That ^ is Roxane Gay’s entire review of the Texts from Jane Eyre on Goodreads and it cracked me right up. The book is currently rated an average of 3.61 stars out of 5, so I assume that’s what she’s referring to.
Texts from Jane Eyre: And Other Conversations with Your Favourite Literary Characters (and also their authors, just so’s you know), is based on the feature of the same name (the first part of the name) from The Toast. The feature askes: if literary characters (and authors) could text, what would they say? And then answers that question in the most amusing way possible. There are some minor-to-moderate spoilers of the works referenced, but I doubt they’d detract much, if at all, from the enjoyment of reading those works for the first time.
Here’s an example of Mr. Rochester texting the eponymous Jane:
DID YOU LEAVE BECAUSE OF MY ATTIC WIFE IS THAT WHAT THIS IS ABOUT
BECAUSE MY HOUSE IN FRANCE DOESN’T EVEN HAVE AN ATTIC IF THAT’S WHAT YOU WERE WORRIED ABOUT
IT HAS A CELLAR THOUGH SO YOU KNOW
I consider myself fairly well-read, but damn, I have nothing on Daniel Lavery. Granted I gave up English as a major after one semester (I was double majoring with Journalism, and I replaced English with Psychology) (and then added on minors in Biology and Archaeology because decisions are hard), but I had to look up context for half the books I had read, too. The thing about these imaginary texts is not only are they funny, they are smart. Most of them are fairly amusing even if you know nothing about the context, but the sharpness of the writing and more layers of humour become apparent if you’re familiar with the texts (or at least if you do a bit of Googling).
I suspect the reason for the relatively low GR rating is that it is SHORT and most of it is available online. In fact, there’s a heck of a lot more stuff on the website that I’m just seeing now, having added that hyperlink, and it’s hilarious. This is the main reason I’m rounding down from 3.5 stars to 3 in my post rating.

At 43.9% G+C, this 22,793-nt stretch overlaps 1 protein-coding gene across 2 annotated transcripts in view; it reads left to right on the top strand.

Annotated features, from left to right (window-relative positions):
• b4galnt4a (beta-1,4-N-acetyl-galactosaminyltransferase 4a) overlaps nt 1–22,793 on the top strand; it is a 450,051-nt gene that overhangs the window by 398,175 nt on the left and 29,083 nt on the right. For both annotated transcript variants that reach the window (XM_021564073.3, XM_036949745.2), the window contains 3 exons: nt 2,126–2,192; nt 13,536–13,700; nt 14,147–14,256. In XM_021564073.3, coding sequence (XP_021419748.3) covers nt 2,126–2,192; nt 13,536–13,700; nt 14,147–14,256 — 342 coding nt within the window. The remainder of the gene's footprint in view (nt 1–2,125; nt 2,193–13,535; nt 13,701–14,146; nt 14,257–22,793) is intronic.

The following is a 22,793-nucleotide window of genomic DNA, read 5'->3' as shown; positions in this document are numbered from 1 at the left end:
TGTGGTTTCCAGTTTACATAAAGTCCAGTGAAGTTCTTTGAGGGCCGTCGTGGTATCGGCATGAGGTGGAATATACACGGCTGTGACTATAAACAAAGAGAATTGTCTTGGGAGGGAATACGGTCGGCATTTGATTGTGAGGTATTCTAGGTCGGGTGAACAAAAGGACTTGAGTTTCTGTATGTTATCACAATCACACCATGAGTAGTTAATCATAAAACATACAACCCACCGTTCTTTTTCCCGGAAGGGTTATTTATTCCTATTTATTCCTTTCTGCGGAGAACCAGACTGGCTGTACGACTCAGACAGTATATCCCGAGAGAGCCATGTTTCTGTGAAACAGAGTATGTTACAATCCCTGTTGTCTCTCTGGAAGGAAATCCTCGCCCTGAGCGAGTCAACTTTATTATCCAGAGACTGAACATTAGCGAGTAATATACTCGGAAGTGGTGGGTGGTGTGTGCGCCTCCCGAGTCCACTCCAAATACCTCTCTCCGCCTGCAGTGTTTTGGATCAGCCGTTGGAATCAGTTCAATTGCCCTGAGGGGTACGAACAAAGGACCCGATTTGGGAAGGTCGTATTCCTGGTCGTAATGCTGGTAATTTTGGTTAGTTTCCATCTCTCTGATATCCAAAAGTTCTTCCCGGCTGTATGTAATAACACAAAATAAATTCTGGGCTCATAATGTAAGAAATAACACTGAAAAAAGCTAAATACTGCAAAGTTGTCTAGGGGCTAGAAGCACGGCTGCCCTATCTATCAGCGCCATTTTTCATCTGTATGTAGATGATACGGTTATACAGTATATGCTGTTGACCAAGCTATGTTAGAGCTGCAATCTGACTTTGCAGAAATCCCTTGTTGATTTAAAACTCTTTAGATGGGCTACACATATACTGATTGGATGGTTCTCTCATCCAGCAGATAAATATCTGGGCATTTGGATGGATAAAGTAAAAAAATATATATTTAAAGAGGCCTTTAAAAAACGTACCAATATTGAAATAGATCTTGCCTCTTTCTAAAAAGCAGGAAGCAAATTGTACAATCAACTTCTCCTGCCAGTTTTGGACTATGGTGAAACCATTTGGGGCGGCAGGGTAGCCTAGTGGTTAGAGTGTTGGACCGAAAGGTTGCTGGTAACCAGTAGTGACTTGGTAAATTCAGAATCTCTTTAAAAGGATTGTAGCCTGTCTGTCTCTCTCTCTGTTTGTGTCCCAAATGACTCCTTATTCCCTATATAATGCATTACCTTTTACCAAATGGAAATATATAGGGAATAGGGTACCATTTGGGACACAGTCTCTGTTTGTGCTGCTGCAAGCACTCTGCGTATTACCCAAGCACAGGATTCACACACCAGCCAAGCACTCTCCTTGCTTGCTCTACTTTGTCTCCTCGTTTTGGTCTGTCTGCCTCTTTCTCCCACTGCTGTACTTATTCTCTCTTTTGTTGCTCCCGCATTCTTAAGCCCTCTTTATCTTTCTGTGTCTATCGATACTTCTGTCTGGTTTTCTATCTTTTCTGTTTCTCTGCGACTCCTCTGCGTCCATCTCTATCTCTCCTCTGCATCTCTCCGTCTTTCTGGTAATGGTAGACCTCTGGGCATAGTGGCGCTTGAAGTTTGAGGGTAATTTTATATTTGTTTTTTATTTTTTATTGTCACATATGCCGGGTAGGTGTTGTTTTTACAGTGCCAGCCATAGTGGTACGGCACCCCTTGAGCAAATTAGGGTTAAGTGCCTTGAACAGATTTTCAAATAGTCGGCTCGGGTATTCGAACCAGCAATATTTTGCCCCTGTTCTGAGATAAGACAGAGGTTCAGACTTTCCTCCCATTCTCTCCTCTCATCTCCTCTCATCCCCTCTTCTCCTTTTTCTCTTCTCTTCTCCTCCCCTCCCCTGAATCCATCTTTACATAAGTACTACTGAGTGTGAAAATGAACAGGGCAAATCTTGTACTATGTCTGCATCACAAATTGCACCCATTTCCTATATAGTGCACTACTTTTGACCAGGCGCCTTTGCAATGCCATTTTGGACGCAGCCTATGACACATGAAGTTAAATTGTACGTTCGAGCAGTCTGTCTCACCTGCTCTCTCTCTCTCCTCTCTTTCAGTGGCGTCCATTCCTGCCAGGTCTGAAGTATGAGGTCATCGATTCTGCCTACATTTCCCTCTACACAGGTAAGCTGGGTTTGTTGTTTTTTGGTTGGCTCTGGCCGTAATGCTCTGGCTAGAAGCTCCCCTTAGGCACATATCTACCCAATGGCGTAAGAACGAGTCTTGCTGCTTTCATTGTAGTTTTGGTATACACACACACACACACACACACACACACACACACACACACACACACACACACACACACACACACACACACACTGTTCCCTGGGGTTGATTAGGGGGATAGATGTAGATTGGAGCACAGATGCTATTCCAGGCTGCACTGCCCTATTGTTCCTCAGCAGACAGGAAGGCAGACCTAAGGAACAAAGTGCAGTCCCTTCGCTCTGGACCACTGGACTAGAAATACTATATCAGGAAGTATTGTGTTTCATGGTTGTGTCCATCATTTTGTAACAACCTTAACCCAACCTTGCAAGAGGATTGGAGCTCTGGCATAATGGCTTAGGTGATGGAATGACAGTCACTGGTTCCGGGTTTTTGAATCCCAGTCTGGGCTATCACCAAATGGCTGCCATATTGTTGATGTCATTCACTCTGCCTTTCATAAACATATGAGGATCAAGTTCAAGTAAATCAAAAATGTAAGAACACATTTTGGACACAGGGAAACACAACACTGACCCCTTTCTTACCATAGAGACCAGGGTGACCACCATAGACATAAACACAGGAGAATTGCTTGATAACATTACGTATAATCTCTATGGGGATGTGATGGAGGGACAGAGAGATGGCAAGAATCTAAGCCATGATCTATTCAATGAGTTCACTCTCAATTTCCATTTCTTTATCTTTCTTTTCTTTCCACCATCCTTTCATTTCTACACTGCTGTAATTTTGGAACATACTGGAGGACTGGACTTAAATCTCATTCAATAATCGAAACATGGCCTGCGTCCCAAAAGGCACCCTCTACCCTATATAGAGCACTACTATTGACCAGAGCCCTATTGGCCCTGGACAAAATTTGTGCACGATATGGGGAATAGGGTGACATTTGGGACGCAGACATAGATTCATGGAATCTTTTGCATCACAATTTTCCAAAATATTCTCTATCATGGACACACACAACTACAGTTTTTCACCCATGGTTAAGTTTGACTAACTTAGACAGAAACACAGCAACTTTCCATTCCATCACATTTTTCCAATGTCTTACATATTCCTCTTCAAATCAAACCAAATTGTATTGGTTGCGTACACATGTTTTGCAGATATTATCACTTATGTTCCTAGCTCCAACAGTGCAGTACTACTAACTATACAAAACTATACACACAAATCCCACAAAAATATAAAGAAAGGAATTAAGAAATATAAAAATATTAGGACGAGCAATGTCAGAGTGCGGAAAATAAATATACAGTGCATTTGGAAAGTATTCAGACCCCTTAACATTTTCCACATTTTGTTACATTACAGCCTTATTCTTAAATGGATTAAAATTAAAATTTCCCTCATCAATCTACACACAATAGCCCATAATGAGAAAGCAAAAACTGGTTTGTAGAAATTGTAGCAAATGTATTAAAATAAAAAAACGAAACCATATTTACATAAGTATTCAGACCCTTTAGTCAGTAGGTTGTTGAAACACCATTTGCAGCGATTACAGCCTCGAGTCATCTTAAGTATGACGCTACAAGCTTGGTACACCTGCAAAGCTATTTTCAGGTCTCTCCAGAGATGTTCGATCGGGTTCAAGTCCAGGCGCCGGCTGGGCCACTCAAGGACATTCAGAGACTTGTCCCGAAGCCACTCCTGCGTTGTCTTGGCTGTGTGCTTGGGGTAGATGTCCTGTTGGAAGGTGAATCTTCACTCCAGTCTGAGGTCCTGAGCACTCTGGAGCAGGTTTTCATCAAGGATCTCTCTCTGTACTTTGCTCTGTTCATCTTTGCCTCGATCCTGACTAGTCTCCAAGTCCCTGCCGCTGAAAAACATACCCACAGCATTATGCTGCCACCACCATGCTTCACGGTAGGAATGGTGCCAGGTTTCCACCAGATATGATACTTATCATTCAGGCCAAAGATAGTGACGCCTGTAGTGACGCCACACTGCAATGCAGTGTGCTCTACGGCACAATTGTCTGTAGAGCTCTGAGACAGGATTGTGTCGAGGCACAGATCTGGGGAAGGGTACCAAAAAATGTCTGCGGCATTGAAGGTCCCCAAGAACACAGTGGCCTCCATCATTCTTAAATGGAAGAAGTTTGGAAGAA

Another small problem is consistency. The texter and textee are never identified – their characters are meant to be inferred from their messages (although sometimes they do call each other by name). This can be a challenge if you’re unfamiliar with the particular work being satirized, but the bigger problem is that every once in a while, the identities of the texting characters change and there’s no visual indication of this. Lavery uses the “***” image to indicate the passage of time, and the conversation below the image is usually between the same two characters, but occasionally it’s just not, which disrupts the flow of reading and numbs the humour a bit.
Overall, the book is mostly hilarious, though of course it has some misses, but it’s really only a small sample of the comedy that’s available online. A quick read, but much too short.
Side note: When Elliot Page came out as trans, Netflix had updated his name credit on all the relevant movies in their catalogue by the end of the day. For some reason, Amazon, which routinely and without my permission updates my book covers from the lovely and familiar things that I bought to the ugly and irritating TV or movie tie-in covers, has not updated Daniel Lavery’s writing credit, despite the fact that he came out in 2018, so Texts from Jane Eyre is still listed as being written by Mallory Ortberg. I was also unable to find an image of the book with an updated author credit.